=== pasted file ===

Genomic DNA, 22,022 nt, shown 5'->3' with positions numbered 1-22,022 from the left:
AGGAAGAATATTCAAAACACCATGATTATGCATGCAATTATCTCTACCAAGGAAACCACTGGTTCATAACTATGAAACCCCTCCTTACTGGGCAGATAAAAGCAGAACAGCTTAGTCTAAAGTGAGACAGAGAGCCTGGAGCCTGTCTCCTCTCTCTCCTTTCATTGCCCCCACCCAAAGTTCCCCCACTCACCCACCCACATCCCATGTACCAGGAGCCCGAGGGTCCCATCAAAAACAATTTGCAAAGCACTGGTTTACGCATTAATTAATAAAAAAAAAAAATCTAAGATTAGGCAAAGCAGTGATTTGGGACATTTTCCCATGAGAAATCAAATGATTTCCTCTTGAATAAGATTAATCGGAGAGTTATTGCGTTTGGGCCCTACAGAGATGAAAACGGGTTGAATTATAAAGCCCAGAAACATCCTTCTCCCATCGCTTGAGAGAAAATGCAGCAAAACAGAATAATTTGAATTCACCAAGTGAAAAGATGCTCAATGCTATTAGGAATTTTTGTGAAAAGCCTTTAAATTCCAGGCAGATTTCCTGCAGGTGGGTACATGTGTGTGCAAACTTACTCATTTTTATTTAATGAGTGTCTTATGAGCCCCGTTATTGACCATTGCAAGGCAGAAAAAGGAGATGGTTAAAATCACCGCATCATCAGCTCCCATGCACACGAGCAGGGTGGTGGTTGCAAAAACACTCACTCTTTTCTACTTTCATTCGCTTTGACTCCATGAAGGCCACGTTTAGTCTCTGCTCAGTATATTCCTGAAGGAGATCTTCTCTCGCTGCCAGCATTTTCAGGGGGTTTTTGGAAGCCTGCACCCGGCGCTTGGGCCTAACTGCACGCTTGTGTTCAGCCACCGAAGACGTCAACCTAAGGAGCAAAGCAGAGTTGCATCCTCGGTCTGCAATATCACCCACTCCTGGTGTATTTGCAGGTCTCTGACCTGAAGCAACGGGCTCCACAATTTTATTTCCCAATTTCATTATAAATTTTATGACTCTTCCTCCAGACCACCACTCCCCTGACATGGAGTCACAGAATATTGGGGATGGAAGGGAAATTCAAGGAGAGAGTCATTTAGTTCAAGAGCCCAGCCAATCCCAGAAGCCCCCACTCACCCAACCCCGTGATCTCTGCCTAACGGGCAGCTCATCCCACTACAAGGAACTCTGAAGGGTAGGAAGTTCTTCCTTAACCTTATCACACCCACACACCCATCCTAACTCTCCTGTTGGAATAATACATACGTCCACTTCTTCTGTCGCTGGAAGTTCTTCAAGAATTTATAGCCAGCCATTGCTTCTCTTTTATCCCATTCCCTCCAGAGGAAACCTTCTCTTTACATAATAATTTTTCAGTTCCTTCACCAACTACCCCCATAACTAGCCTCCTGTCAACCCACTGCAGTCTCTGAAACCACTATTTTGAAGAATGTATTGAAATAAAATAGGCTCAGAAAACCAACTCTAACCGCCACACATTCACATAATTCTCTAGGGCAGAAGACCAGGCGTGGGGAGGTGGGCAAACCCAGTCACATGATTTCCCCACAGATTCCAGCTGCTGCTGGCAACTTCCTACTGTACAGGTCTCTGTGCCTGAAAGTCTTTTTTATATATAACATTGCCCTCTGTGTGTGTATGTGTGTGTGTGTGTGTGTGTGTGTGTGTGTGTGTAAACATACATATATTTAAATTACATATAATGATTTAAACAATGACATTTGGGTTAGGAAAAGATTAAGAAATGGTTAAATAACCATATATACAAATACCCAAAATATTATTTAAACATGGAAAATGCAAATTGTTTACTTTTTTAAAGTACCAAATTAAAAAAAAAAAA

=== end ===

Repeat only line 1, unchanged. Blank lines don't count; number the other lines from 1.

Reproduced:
Genomic DNA, 22,022 nt, shown 5'->3' with positions numbered 1-22,022 from the left: